It is a conundrum that most school leavers face at some point. What career path should they take, what university to study at or whether to go to university at all?

Dr Hannah Graham faced the same issues, choosing between the idea of going to TAFE or do some youth work. That was until she got a call from the University of Tasmania (UTAS), which proved to be a game-changer for her. 

“Someone from the university team rang up and said why don’t you come to us and study social sciences or anything else you want to study because thankfully you’ve got a good score and I thought why not do Arts? And I loved it,” Dr Graham said.

After studying sociology and psychology, she went on to do a Masters in Criminology and Corrections and later attained her Doctorate and was the Associate Lecturer in Criminology in UTAS before she left for Scotland for an academic career. 

Making a difference in Europe

Dr Graham works for the Scottish Centre for Crime and Justice Research at the University of Stirling in Scotland.

She is currently working with a group of research partners from Belgium, the Netherlands, Germany, England & Wales on the European Union funded comparative research project ‘Creativity and Effectiveness in the Use of Electronic Monitoring as an Alternative to Prison in Europe’.

“I have worked on EU-funded research projects in the EU network in the last 2-years," she said. 

“A lot of travel, a lot of planes and a lot of meetings, and a fairly incredible European colleagues from 23-30 different countries and being able to say how we can improve justice, how we can improve offender supervision and representing Scotland in that, which is a relatively new home, is quite amazing. I’ve really enjoyed it.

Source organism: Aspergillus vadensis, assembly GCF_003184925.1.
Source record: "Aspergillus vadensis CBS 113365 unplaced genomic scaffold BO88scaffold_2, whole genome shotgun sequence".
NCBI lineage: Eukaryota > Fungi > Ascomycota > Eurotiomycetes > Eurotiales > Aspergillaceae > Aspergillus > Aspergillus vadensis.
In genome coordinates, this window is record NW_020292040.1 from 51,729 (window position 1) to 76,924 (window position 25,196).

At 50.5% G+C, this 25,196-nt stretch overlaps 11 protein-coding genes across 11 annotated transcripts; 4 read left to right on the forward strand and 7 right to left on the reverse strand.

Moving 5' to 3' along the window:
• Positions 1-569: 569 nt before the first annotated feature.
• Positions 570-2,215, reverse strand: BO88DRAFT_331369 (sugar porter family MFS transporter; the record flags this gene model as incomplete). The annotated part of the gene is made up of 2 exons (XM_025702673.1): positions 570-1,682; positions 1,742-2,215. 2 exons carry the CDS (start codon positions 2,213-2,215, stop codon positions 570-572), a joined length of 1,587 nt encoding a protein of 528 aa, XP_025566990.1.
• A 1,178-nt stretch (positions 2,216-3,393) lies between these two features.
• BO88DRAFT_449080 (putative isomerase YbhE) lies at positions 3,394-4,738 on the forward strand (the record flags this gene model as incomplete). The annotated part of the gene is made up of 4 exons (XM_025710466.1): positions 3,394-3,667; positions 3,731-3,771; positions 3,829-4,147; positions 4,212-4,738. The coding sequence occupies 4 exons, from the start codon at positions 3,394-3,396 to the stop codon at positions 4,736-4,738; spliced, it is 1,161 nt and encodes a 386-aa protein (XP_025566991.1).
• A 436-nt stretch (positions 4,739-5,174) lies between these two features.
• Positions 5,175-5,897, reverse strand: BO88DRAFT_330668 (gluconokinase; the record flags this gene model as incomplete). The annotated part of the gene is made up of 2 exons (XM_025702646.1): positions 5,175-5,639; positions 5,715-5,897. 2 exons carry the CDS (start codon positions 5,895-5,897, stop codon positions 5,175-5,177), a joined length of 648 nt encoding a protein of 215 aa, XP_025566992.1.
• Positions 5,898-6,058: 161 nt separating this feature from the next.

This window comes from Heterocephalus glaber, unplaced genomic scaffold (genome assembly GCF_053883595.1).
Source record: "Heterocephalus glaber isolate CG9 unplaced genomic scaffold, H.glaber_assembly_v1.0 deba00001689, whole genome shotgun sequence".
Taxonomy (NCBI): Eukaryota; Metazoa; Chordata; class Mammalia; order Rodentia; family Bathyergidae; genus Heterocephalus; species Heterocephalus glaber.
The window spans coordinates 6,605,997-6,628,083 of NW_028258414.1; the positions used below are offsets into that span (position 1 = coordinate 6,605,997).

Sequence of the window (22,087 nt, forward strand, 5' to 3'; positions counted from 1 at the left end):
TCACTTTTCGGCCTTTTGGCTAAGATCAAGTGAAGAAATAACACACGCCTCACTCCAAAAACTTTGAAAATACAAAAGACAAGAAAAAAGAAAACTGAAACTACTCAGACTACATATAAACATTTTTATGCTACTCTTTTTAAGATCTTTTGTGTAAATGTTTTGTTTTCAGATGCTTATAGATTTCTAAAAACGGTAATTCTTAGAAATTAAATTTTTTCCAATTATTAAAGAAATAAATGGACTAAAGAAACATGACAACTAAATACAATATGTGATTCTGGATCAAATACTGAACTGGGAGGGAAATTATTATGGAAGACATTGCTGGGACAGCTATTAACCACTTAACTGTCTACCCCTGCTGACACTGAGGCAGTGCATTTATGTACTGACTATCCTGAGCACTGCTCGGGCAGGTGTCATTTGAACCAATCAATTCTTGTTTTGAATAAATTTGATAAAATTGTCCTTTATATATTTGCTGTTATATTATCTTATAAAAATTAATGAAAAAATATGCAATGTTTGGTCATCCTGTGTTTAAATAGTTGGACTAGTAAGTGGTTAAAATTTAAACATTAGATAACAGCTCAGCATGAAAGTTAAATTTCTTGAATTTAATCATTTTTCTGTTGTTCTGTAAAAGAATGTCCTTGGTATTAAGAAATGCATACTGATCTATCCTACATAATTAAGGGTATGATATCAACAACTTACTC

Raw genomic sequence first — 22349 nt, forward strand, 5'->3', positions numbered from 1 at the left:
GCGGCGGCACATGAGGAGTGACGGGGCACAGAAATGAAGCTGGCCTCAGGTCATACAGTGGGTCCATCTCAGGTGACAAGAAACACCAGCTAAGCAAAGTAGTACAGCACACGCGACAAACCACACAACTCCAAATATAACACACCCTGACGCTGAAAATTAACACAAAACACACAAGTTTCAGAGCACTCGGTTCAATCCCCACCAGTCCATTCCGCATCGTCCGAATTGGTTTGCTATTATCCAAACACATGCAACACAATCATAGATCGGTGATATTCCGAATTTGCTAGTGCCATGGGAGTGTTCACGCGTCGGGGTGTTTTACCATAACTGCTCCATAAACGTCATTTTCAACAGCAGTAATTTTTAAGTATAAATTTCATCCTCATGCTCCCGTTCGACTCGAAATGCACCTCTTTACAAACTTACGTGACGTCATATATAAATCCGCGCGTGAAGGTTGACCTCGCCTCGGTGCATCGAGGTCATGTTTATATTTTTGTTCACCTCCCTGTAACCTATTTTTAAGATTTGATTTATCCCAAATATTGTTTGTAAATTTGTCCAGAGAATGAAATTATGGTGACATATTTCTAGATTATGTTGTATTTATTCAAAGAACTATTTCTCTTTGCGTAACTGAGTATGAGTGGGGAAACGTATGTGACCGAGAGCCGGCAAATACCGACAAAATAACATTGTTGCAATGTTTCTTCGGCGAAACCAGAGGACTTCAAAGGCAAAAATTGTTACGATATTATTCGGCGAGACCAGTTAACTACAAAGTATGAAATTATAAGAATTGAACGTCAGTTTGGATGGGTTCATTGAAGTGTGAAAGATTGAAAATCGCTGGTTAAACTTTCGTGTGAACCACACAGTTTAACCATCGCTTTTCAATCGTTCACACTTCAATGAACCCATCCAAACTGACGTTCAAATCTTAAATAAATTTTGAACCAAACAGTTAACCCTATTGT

“I split my time between teaching criminology to undergraduates, supervision and doing research with and for the Scottish Government policy makers and justice, spending a lot of time with the practitioners in justice." 

Why study in Tasmania?

“One of the things that I like about Tasmania and Australia is that we are quite calm and relaxed and we are also quite strong.

“I would encourage future students to not settle for inaccurate stereotypes of ‘you come from Tasmania or it is a small place’ but to realise that we can be part of very innovative things, we can travel and we can show other places what it is that we can do.

“So just not limit yourself to what it could lead to because our graduates end up in really diverse places and I think that is brilliant."

Size does matter

“I enjoyed the freedom to be able to build degrees to match what I really loved and fairly small class sizes so working fairly closely with the criminology staff who went on to become supervisors and colleagues.

“I have to say that being able to have an open door policy to ask them questions when you are quite passionate about something, when you don’t understand something or when you look in to try and get a job, those are fairly key.

“And in particularly large universities you might not have those same opportunities to build degrees flexibly, to know the staff quite well and for them to know you and I think UTAS is unique and Tasmania is one of that unique context where that could happen and it did for me.

“The opportunity to study there and to work there was key. You are expected to be quite independent but you are given support in that and I like freedom and autonomy so the ability to pick essays, pick topics, to pick subjects.

 “Make the degree work for you and if possible get some volunteering and employment experience with the agencies that UTAS works quite closely with because that will make you job-ready upon graduation.”

The University of Tasmania is offering a Bachelor of Justice Studies degree, where you can pursue your passion and interests in Criminology, Social Justice and Human Rights, Police Studies, or Forensic Studies.